A quantitative analysis of the nursery questionnaire was carried out using the Statistical Package for Social Sciences (SPSS) Release 11.0. Data was also analyzed using descriptive statistics.

RESULTS

Nursery ownership and land holding

The study showed that entrepreneurs formed 14.3% of the total nursery owners. All the farmers interviewed were working together with Forestry Commission Conservation and Extension personnel. The study found that all the raised seedlings were sold to individuals or other entrepreneurs for resale in urban centres or used within the community to foster forestry development through the reafforestation programmes. All the proceeds went to the farmer. The highest percentages of nursery holders were found to be farmers (56.4%). Local government nurseries are those in the custody of the city or town council. These were the least in number at 4.8%. Local government nurseries were found to be located in Mutare urban district only. They provided seedlings to the residence of the city. Non–profit making organizations comprised of non–governmental organizations (NGO), schools, colleges and prisons. Their main aim for nursery production was to provide seedlings to the community so as to improve community livelihood and dissemination of knowledge. These formed 28.6 % of the total nursery owners.

Table 2 shows the characteristics of the interviewed nursery holdings in Chipinge, Makoni, Mutare Urban, Mutasa and Nyanga, districts. Makoni district had the highest percentage of nursery holdings (28.6%) and all these are still under the supervision of Forestry Commission Department of Conservation and Extension. Nyanga district had the lowest number of nursery ownership (14.3%). Chipinge, Makoni and Mutare Urban had the same number of nursery ownership (19.0%). The average number of nurseries per district was 1.90 (standard deviation (sd): 1.338). Farmer nurseries within the different districts were found to be all working on nurseries as an initiative from the Forestry Commission Department of Conservation and Extension. The nurseries were set-up between 1954 and 2007. 90.5% of the land the nursery belonged to owners of the land. Only 9.5% of the nurserymen were using rented space for their activities. Those who rented had to pay rent ranging between USD 40.00 and USD 50.00 for approximately 200m2 to 300m2.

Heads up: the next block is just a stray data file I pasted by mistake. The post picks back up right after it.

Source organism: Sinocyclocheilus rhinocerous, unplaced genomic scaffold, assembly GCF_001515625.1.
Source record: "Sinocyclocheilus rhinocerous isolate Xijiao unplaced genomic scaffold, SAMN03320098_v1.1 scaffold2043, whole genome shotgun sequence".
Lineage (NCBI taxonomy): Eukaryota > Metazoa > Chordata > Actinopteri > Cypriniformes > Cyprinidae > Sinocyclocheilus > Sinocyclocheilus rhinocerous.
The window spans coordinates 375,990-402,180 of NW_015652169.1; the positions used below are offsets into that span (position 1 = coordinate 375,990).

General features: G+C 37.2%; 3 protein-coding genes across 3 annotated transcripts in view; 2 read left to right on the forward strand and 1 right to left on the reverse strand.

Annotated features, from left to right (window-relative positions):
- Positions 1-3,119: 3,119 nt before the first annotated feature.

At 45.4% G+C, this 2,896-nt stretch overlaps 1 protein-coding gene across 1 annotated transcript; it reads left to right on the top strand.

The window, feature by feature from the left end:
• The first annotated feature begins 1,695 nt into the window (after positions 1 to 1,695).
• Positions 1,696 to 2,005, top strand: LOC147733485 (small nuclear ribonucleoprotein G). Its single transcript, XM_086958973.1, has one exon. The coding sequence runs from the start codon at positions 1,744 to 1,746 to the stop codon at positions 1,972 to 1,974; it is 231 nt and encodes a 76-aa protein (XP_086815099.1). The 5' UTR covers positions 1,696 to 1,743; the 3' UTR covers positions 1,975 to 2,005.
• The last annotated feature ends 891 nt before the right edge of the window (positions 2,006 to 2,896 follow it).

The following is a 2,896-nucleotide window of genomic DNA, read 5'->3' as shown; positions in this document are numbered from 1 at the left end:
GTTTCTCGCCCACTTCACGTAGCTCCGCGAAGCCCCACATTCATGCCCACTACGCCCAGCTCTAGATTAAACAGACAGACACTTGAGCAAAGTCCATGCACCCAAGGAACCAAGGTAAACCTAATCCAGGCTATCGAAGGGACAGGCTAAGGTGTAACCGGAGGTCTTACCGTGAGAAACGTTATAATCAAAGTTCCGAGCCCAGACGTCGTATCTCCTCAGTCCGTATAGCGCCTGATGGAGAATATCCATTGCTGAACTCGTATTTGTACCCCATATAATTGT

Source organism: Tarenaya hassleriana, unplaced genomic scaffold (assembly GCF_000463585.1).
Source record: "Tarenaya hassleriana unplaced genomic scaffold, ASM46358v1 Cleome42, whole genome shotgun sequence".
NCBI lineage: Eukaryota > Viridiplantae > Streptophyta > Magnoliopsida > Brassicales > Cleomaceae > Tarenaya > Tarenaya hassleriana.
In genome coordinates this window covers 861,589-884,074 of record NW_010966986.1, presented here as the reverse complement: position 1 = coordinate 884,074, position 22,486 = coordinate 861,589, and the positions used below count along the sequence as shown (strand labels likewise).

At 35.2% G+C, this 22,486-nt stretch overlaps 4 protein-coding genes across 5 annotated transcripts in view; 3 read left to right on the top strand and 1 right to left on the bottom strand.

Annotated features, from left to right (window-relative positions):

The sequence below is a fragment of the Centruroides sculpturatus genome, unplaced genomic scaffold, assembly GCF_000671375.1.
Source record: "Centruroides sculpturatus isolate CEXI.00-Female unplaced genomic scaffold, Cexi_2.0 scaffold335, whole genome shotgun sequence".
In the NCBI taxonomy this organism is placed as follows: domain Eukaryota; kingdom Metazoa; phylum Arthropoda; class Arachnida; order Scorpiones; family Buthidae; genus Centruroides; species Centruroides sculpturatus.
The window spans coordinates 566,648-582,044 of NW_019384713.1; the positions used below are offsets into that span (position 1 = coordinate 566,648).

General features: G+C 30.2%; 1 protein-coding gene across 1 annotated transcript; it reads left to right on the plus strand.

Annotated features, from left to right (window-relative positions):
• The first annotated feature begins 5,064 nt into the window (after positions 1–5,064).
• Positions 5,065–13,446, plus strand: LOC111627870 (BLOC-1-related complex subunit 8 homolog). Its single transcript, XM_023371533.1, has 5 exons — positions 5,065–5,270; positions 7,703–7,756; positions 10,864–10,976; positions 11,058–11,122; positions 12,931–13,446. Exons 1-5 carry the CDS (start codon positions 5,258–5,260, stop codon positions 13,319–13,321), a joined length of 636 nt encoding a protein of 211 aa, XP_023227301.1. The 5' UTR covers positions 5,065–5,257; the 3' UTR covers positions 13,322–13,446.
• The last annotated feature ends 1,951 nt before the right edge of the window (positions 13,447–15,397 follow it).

Table 2: Type of nursery ownership in Manicaland

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Ownership by sex

Women were found to play a big role in nursery production. Their role varied with each enterprise. The survey showed that 14.3% of the nurseries interviewed were owned by women. Chipinge (25%), Mutasa (25%) and Makoni (33.3%) districts had women claiming ownership of the nurseries at 25%, 25% and 333% respectively.

Female ownership came as a result of the male absence as heads of the families in the lives of the women. Death of a spouse and emigration of the spouse to the city were the reasons given by the women for spouse absence. The women had to embark on nursery production so that they can obtain additional income to sustain the families.